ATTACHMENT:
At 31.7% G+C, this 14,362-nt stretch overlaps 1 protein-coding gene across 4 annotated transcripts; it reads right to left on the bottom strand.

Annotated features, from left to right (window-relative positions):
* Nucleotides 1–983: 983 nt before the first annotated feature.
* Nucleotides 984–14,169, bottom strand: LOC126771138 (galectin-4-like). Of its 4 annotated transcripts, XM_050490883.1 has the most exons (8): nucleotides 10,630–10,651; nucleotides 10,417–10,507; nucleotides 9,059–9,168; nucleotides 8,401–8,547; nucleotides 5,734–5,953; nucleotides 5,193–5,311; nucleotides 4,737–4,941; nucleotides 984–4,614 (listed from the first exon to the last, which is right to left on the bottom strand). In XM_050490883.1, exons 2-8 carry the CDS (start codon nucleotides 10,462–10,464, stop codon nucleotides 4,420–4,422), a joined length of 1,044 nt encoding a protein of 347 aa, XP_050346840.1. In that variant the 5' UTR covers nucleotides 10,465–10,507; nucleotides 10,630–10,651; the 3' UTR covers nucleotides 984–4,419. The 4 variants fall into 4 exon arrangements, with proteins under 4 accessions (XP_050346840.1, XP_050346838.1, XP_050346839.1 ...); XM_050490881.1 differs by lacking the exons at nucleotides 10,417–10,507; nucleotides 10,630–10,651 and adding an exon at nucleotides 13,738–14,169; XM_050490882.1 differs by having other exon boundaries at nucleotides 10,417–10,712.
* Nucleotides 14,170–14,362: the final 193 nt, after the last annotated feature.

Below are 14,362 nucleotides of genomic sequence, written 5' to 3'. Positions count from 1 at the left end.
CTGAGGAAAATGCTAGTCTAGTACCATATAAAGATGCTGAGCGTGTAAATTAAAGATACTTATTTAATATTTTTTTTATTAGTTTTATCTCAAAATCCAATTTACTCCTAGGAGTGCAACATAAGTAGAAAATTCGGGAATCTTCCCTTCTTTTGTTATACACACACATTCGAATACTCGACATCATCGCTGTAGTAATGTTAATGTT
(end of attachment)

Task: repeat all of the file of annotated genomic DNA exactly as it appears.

At 31.7% G+C, this 14,362-nt stretch overlaps 1 protein-coding gene across 4 annotated transcripts; it reads right to left on the bottom strand.

Annotated features, from left to right (window-relative positions):
* Nucleotides 1–983: 983 nt before the first annotated feature.
* Nucleotides 984–14,169, bottom strand: LOC126771138 (galectin-4-like). Of its 4 annotated transcripts, XM_050490883.1 has the most exons (8): nucleotides 10,630–10,651; nucleotides 10,417–10,507; nucleotides 9,059–9,168; nucleotides 8,401–8,547; nucleotides 5,734–5,953; nucleotides 5,193–5,311; nucleotides 4,737–4,941; nucleotides 984–4,614 (listed from the first exon to the last, which is right to left on the bottom strand). In XM_050490883.1, exons 2-8 carry the CDS (start codon nucleotides 10,462–10,464, stop codon nucleotides 4,420–4,422), a joined length of 1,044 nt encoding a protein of 347 aa, XP_050346840.1. In that variant the 5' UTR covers nucleotides 10,465–10,507; nucleotides 10,630–10,651; the 3' UTR covers nucleotides 984–4,419. The 4 variants fall into 4 exon arrangements, with proteins under 4 accessions (XP_050346840.1, XP_050346838.1, XP_050346839.1 ...); XM_050490881.1 differs by lacking the exons at nucleotides 10,417–10,507; nucleotides 10,630–10,651 and adding an exon at nucleotides 13,738–14,169; XM_050490882.1 differs by having other exon boundaries at nucleotides 10,417–10,712.
* Nucleotides 14,170–14,362: the final 193 nt, after the last annotated feature.

Below are 14,362 nucleotides of genomic sequence, written 5' to 3'. Positions count from 1 at the left end.
CTGAGGAAAATGCTAGTCTAGTACCATATAAAGATGCTGAGCGTGTAAATTAAAGATACTTATTTAATATTTTTTTTATTAGTTTTATCTCAAAATCCAATTTACTCCTAGGAGTGCAACATAAGTAGAAAATTCGGGAATCTTCCCTTCTTTTGTTATACACACACATTCGAATACTCGACATCATCGCTGTAGTAATGTTAATGTT